FAA Issues Five-Year 'Flight Plan'
The FAA's quintennial navel-gazing document, its "2008-2012 Flight Plan" was released Thursday and, while a first glance it doesn't reveal anything we haven't reported before, it does flesh out some initiatives that have been in the trial stage for years. The 60-page document concentrates on safety, modernization and management and sets goals to increase both safety and capacity in coming years. Among the initiatives we haven't heard much about before, however, is a new plan to make more use of so-called reliever airports. The agency intends to direct more Airport Improvement Fund resources to secondary commercial and general aviation airports in congested areas. Those airports can expect more concrete, more lighting and more navaids to handle increased traffic as metro airport traffic counts continue to grow.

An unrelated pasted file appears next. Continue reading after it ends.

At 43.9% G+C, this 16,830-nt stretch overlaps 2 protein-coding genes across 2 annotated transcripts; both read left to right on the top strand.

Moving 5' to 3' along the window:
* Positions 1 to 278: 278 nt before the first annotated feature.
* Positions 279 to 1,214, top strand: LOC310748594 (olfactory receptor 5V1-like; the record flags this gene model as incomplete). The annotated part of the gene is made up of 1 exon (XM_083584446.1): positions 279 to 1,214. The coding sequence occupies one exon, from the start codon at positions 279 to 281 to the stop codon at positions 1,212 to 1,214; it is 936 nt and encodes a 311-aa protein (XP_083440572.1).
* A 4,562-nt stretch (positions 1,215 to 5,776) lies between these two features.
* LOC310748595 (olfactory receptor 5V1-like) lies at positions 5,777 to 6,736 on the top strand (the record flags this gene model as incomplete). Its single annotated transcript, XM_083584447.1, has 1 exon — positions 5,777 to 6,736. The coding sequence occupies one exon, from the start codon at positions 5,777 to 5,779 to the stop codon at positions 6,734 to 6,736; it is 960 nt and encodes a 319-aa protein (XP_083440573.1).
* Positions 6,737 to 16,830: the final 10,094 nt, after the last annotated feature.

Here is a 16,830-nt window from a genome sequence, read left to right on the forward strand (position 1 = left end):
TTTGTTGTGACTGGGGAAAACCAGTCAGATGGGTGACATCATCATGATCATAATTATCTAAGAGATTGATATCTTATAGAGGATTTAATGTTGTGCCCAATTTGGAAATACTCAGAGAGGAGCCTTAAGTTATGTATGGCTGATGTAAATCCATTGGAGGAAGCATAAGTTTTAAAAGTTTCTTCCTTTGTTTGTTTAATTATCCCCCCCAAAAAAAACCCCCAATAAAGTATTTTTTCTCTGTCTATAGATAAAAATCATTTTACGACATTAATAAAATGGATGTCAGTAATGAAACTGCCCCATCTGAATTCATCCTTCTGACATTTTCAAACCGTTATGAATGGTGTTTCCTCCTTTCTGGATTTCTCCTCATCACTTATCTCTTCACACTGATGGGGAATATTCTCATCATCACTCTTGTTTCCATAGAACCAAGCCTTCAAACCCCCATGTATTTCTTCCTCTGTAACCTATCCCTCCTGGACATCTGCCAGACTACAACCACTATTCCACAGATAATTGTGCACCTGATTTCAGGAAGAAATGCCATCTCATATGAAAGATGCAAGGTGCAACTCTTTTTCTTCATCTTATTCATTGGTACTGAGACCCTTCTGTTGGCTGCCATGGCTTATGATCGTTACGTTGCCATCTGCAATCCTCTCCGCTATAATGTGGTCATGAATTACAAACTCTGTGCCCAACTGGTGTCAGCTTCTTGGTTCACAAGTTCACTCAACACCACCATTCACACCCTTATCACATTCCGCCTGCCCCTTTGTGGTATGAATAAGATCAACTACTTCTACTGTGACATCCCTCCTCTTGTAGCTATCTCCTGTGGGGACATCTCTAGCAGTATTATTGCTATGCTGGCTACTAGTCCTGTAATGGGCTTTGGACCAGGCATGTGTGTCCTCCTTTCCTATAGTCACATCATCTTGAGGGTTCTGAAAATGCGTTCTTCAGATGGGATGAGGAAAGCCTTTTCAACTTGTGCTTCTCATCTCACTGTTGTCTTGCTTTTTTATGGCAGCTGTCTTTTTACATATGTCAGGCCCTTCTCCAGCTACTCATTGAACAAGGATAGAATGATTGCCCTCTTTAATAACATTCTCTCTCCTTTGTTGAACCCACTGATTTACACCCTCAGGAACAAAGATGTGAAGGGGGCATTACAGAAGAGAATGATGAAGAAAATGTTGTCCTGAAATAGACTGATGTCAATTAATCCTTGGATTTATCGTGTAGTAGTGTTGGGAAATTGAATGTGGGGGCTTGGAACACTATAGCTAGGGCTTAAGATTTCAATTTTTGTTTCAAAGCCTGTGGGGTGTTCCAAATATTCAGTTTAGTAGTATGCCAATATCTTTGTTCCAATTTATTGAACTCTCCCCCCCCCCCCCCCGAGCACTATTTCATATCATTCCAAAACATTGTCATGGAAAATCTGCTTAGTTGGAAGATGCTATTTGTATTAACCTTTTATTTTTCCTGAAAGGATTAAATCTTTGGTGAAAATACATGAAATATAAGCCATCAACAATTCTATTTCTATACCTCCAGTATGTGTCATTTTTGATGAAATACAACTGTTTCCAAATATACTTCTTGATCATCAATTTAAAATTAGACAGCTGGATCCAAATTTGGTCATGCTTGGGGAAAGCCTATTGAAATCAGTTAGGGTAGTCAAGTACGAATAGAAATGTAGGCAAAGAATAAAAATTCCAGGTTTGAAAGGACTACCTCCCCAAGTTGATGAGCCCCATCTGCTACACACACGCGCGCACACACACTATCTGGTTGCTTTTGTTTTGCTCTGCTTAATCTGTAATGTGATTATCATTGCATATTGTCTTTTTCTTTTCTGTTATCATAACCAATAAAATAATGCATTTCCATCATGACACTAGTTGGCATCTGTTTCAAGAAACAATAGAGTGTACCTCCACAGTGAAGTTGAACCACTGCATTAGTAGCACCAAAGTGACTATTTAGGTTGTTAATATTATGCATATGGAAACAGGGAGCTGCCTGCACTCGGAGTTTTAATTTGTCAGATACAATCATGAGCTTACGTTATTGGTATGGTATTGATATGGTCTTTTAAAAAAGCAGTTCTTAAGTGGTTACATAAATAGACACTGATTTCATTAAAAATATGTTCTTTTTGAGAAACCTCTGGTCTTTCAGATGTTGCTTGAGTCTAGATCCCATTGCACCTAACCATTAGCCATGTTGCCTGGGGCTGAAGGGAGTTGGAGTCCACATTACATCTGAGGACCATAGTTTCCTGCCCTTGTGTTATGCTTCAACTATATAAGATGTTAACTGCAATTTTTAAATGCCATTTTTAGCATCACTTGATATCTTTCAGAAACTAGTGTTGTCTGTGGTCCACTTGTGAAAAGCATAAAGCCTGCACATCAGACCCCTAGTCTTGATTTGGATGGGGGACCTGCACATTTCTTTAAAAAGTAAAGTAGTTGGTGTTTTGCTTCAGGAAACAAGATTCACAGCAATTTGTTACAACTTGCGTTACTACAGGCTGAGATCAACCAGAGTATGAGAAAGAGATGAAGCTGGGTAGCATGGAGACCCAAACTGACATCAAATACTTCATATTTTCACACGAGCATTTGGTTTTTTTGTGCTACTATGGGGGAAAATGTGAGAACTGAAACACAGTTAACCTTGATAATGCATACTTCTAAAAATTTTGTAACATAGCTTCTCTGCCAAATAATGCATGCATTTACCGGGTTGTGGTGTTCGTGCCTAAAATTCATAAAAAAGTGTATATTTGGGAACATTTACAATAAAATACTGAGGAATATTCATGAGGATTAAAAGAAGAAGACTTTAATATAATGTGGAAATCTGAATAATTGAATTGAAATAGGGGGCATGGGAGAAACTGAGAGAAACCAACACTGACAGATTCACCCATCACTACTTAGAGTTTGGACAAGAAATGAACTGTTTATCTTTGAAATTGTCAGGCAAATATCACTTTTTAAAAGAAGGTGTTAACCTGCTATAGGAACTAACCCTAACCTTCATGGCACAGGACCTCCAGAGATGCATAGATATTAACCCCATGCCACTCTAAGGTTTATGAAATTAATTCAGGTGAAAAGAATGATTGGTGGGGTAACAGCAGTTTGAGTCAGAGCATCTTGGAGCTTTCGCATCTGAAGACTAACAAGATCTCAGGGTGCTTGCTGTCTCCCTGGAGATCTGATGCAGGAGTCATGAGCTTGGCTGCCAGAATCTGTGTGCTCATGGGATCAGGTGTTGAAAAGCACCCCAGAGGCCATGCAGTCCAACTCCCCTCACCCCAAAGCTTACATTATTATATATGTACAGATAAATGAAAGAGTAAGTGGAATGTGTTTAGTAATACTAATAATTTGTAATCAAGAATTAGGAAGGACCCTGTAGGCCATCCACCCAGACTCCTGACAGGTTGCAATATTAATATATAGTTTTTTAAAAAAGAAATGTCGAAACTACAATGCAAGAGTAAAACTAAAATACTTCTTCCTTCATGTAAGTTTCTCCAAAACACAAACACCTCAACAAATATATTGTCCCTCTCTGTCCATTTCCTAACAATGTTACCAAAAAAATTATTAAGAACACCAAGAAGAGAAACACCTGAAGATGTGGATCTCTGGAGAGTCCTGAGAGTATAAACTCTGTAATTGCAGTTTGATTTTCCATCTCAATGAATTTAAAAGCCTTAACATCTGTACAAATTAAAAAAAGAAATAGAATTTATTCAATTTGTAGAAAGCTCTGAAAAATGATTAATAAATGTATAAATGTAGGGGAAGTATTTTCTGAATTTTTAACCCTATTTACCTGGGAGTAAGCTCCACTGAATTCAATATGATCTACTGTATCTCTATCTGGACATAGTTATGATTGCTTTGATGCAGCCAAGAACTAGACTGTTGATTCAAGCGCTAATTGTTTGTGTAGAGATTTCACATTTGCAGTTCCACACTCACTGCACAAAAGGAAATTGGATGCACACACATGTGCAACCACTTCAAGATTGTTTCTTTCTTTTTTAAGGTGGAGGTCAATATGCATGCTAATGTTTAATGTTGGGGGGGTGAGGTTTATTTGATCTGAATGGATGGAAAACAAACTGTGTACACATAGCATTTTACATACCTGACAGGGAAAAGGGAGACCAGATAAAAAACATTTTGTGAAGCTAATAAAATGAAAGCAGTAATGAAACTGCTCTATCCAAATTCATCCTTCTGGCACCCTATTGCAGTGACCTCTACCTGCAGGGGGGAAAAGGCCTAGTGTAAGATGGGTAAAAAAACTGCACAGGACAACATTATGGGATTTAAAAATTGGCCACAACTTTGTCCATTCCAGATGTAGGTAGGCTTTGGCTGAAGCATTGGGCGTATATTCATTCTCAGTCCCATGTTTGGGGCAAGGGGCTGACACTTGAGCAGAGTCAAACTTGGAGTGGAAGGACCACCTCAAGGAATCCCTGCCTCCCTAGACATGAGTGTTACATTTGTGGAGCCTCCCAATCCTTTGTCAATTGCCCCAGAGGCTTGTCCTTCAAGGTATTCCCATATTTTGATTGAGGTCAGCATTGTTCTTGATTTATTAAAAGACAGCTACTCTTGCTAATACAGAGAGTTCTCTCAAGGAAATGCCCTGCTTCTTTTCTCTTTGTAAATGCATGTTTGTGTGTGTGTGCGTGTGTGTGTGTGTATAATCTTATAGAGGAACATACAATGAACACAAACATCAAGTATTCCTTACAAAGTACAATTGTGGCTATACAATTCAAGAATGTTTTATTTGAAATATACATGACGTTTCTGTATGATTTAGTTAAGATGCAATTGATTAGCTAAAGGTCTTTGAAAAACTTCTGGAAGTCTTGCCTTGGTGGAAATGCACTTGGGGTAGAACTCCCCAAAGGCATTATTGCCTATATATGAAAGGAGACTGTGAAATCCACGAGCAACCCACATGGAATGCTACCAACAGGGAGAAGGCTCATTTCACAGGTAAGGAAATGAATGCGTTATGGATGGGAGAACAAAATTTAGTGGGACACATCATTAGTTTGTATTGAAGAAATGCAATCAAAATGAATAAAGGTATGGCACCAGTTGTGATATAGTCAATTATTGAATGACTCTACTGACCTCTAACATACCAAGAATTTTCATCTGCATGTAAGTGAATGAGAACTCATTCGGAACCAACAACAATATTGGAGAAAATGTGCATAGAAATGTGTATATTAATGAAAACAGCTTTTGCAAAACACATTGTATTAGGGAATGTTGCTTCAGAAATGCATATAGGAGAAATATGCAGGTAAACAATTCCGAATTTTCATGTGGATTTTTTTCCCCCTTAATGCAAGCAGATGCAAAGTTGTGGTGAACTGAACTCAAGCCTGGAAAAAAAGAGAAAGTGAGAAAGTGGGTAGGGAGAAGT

There is more detail on ADS-B, air traffic control efficiencies like continuous descent, and ground control safety enhancements. The agency also takes the time to pat itself on the back for dramatic flight safety improvements in recent years. In 1997, Congress challenged the agency to reduce commercial aviation fatalities by 80 percent. It managed a 57 percent reduction, still good enough to claim this as safest time period in aviation history. "Our skies are safe. They are so safe that we now monitor incidents and accidents that didnít happen," the report exults.